Measuring Damages

Courts have focused on damages as a means of compensating antitrust victims

  • If an antitrust violation causes a business to lose profits, the business can sue for the value of lost profits
  • If a firm or a consumer has paid too much for a good or service due to an antitrust violation, the suit will be for overcharges
  • In either case, the courts focus on the wealth transferred to the monopolist from the buyers

While this may help with determent, or help a specific firm/person recoup losses, it doesn’t yield the “correct” amount in terms of the social cost caused by the antitrust violation.

Consider a firm operating in a market described by the following graph where they can choose to operate as a monopolist

The wealth transfer from the consumers to the monopolist is given by the increased profits. This would be the customary measure of damage.

The cost to social welfare associated with this specific antitrust practice would be given by the deadweight loss

Treble damages is meant to cover the deadweight loss and may reflect under-enforcement risk

Proving Antitrust Damages

A plaintiff must prove 3 things to win an antitrust case:

  • Liability Phase: prove an antitrust law was violated
  • Impact or fact of injury: prove the plaintiff was injured by anticompetitive consequences of the antitrust violation
  • Quantify the damages: the plaintiff is required to give a just and reasonable estimate, backed by evidence, not speculation.

The plaintiffs are held to a standard of “reasonable certainty” (that the injury was caused by the defendant’s action with reasonable certainty)

Types of Damages

Overcharge Cases

  • The defendant illegally imposes a noncompetitive price on products purchased by the plaintiff
  • Damages are equal to the overcharge multiplied by the quantity purchased
    • The overcharge is the difference between the actual price paid and the price that would have been charged “but for” the violation

Foreclosure Cases

  • The defendant excluded the plaintiff from the market through illegal means
  • Damages are the difference between the plaintiff’s actual profit and the plaintiff’s profit “but for” violations

“But for” damage estimation

  • “But for” estimation refers to estimating the world as if everything were the same except for the illegal activities (i.e. counterfactual)
    • When estimating, the model assumes the only thing that changed was the presence of the antitrust violation.
    • All other things that happened in the world exogenous to the violations remain the same

“But for” damage estimation: graphical explanation

Consider a market described by the figure on the left.

  • \(S_2\) describes supply in the state of the world where antitrust behavior occurred.

  • \(S_1\) describes supply in the state of the world before antitrust behavior occurred

  • \(S_{\text{counterfactual}}\) describes supply in the state of the world today if the antitrust behavior never occurred.

  • If an antitrust suit were to follow, the subsequent damage estimation would need to use the “but for” price (\(P_c\)) and not the pre-violation price (\(P_1\))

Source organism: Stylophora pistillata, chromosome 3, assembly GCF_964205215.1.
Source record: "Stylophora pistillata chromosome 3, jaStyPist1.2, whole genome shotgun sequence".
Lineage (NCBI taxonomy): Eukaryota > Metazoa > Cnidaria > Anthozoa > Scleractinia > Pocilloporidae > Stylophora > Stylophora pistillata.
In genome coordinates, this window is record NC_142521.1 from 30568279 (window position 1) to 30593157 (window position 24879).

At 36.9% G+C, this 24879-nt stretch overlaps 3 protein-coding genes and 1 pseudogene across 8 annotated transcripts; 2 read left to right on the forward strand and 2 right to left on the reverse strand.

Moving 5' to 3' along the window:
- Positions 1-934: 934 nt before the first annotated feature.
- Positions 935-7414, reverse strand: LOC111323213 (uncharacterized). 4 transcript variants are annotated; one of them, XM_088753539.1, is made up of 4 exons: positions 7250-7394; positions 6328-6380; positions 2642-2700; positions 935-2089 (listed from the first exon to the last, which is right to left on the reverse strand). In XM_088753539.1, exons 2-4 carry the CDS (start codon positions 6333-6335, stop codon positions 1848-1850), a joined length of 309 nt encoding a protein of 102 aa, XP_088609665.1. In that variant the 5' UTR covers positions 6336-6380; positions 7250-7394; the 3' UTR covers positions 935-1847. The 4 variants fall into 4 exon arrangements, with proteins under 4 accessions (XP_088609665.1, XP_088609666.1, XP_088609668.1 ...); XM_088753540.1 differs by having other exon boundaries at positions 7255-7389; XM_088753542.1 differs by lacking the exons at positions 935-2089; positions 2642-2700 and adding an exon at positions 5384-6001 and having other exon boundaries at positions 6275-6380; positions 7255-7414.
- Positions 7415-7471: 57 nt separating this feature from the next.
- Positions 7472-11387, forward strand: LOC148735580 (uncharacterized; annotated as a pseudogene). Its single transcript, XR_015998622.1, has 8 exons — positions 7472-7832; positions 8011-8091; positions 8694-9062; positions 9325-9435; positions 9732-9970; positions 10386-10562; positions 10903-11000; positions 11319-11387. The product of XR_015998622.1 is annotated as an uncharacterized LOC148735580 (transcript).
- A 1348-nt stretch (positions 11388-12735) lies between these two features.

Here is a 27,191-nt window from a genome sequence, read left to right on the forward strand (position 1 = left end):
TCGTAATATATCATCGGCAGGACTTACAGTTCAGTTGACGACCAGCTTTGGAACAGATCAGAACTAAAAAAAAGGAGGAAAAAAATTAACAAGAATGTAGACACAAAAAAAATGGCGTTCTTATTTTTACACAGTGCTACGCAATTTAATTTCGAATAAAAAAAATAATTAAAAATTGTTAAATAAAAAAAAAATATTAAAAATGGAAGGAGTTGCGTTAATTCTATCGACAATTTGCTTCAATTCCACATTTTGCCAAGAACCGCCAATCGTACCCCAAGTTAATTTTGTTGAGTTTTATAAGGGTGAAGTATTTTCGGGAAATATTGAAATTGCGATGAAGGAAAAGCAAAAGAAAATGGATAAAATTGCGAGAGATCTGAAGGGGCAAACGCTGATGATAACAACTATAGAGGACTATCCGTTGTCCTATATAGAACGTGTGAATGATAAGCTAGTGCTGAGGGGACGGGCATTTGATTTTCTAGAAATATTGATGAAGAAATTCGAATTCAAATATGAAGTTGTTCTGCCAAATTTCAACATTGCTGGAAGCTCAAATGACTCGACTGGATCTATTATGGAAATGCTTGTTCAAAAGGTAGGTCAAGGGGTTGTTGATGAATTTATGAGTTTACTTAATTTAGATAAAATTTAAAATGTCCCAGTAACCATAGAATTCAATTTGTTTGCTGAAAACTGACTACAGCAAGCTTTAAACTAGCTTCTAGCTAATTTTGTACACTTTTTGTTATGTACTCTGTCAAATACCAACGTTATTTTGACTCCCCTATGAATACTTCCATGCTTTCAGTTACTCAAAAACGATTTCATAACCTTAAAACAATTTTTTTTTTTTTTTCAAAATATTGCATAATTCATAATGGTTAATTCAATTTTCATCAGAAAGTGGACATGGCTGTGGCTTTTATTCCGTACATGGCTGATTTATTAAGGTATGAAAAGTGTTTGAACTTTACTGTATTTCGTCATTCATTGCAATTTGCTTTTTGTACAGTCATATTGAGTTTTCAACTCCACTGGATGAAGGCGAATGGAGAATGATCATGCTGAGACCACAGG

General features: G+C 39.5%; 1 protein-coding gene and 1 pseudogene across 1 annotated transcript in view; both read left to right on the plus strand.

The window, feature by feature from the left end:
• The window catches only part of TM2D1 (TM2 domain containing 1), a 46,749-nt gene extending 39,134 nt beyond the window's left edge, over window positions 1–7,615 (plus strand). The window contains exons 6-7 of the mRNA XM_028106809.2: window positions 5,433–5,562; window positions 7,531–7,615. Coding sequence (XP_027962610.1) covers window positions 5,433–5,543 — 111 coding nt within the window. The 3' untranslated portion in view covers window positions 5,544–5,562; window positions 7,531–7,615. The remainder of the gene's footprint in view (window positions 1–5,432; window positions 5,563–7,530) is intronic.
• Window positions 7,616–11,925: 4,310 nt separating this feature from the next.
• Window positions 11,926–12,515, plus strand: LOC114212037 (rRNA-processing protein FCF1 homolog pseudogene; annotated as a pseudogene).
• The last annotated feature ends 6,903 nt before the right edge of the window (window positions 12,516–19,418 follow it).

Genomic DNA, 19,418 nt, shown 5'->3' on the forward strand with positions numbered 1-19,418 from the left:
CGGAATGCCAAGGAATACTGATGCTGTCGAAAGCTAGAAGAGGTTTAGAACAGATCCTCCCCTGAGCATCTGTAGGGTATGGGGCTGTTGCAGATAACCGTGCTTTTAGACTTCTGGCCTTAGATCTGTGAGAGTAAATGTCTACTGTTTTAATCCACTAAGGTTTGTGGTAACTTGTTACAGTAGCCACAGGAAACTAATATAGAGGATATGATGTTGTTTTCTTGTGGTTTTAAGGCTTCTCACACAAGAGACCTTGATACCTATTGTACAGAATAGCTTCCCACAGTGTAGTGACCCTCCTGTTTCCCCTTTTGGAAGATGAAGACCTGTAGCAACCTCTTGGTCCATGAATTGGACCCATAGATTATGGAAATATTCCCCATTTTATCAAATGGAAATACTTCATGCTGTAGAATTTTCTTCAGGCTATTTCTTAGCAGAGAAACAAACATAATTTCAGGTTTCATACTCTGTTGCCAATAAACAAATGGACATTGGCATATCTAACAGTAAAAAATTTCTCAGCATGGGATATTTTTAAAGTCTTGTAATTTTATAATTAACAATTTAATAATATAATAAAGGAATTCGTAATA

• Overcharge is the difference between price actually paid and the price that would have been paid “but for” the antitrust violation.

  • The plaintiff’s damage should equal the rectangle \((P_2-P_c)Q_2\) and not the \((P_2-P_1)Q_2\).

  • Even though the total welfare loss generated from the overcharge is represented by area in triangle (B), damage is generally defined by the excess profits illegally collected by the violators (A). Thus the total damage is given by the difference between \(P_2\) and \(P_c\) (overcharge per unit) times the amount sold (\(Q_2\))

Net Harm

  • An antitrust violation can result in both benefits and costs
    • The total damage payout must only be calculated off of the net harm of the violations
  • Los Angeles Memorial Coliseum Commission v. National Football League (1986) set precedent for net harm
    • The NFL requires 3/4 approval from owners to allow a team to move cities
    • The Oakland Raiders and the LA Coliseum claimed the owners conspired to block Oakland from relocating to Los Angeles
    • The LA Coliseum lost revenue from not hosting games but also didn’t incur the costs of hosting games
    • The Supreme Court ruled the Raiders and the LA Coliseum could only receive damages for their net loss


  • There are two basic methodologies for measuring antitrust damages and calculating the “but for” outcome
    • Before-and-after approach: compare profits earned (or prices paid) by the plaintiff before and after the violation.
    • Yardstick approach: use actual data on market performances in places where the violation did not occur
  • Both approaches are inherently flawed
    • Modern econometrics attempts to overcome these flaws

Flaws with damage estimation methodologies

  • Before-and-after assumes the only thing that changed was the presence of the violence
    • Outside events that happened at the same time as the violation could give an inaccurate estimate of the effect of the violation
  • Yardstick model is ideal if you can analyze a clone of the plaintiff ‘but for’ the violation
    • This is literally impossible to do
    • A substitute is to analyze an entirely distinct market with a lot of the same characteristics
    • The market must sell the same product and be located far enough away so that it’s not influenced by the violation

Joint Liability

  • Often, the defendant is a group of firms
    • If they are found guilty of antitrust violations, they share joint and several liability
    • The firms are liable as a group and individually to pay damages
    • The plaintiff can choose to split up the payment of damages however they see fit